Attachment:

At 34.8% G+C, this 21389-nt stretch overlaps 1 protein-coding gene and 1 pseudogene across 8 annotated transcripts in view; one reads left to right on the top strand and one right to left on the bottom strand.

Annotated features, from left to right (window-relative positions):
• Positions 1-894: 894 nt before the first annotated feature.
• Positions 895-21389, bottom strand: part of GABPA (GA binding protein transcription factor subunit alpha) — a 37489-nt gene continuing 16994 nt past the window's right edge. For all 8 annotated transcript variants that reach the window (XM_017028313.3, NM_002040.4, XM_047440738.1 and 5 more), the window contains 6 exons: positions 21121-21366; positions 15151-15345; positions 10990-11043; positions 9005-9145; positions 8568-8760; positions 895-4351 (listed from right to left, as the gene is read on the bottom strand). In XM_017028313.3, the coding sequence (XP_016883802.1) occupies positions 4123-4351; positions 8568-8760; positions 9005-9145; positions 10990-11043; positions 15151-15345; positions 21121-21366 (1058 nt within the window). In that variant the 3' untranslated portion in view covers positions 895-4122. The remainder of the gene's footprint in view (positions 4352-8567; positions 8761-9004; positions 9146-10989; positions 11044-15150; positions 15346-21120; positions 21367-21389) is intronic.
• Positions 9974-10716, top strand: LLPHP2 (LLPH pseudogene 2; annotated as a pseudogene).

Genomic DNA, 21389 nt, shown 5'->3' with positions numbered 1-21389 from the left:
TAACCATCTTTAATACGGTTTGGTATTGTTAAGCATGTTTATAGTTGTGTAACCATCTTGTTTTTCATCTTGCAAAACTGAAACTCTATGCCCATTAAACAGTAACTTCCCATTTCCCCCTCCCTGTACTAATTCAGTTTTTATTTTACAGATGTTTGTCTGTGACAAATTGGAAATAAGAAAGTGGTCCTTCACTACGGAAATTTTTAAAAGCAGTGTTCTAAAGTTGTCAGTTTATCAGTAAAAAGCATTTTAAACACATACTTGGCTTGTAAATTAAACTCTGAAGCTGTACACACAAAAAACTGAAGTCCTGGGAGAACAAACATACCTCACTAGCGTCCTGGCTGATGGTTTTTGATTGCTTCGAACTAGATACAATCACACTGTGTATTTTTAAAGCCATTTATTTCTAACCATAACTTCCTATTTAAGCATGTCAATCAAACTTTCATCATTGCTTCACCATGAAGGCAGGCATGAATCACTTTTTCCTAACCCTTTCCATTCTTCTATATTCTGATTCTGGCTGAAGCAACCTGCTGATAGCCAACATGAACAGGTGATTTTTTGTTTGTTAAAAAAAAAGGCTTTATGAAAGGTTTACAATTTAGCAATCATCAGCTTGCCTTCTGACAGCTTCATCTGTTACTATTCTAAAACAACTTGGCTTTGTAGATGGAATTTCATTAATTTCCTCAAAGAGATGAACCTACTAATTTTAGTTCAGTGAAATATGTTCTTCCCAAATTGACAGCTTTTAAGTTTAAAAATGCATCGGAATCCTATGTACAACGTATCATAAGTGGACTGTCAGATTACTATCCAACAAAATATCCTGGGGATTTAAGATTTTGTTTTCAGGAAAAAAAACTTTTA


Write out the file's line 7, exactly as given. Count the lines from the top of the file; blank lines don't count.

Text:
TAACCATCTTTAATACGGTTTGGTATTGTTAAGCATGTTTATAGTTGTGTAACCATCTTGTTTTTCATCTTGCAAAACTGAAACTCTATGCCCATTAAACAGTAACTTCCCATTTCCCCCTCCCTGTACTAATTCAGTTTTTATTTTACAGATGTTTGTCTGTGACAAATTGGAAATAAGAAAGTGGTCCTTCACTACGGAAATTTTTAAAAGCAGTGTTCTAAAGTTGTCAGTTTATCAGTAAAAAGCATTTTAAACACATACTTGGCTTGTAAATTAAACTCTGAAGCTGTACACACAAAAAACTGAAGTCCTGGGAGAACAAACATACCTCACTAGCGTCCTGGCTGATGGTTTTTGATTGCTTCGAACTAGATACAATCACACTGTGTATTTTTAAAGCCATTTATTTCTAACCATAACTTCCTATTTAAGCATGTCAATCAAACTTTCATCATTGCTTCACCATGAAGGCAGGCATGAATCACTTTTTCCTAACCCTTTCCATTCTTCTATATTCTGATTCTGGCTGAAGCAACCTGCTGATAGCCAACATGAACAGGTGATTTTTTGTTTGTTAAAAAAAAAGGCTTTATGAAAGGTTTACAATTTAGCAATCATCAGCTTGCCTTCTGACAGCTTCATCTGTTACTATTCTAAAACAACTTGGCTTTGTAGATGGAATTTCATTAATTTCCTCAAAGAGATGAACCTACTAATTTTAGTTCAGTGAAATATGTTCTTCCCAAATTGACAGCTTTTAAGTTTAAAAATGCATCGGAATCCTATGTACAACGTATCATAAGTGGACTGTCAGATTACTATCCAACAAAATATCCTGGGGATTTAAGATTTTGTTTTCAGGAAAAAAAACTTTTA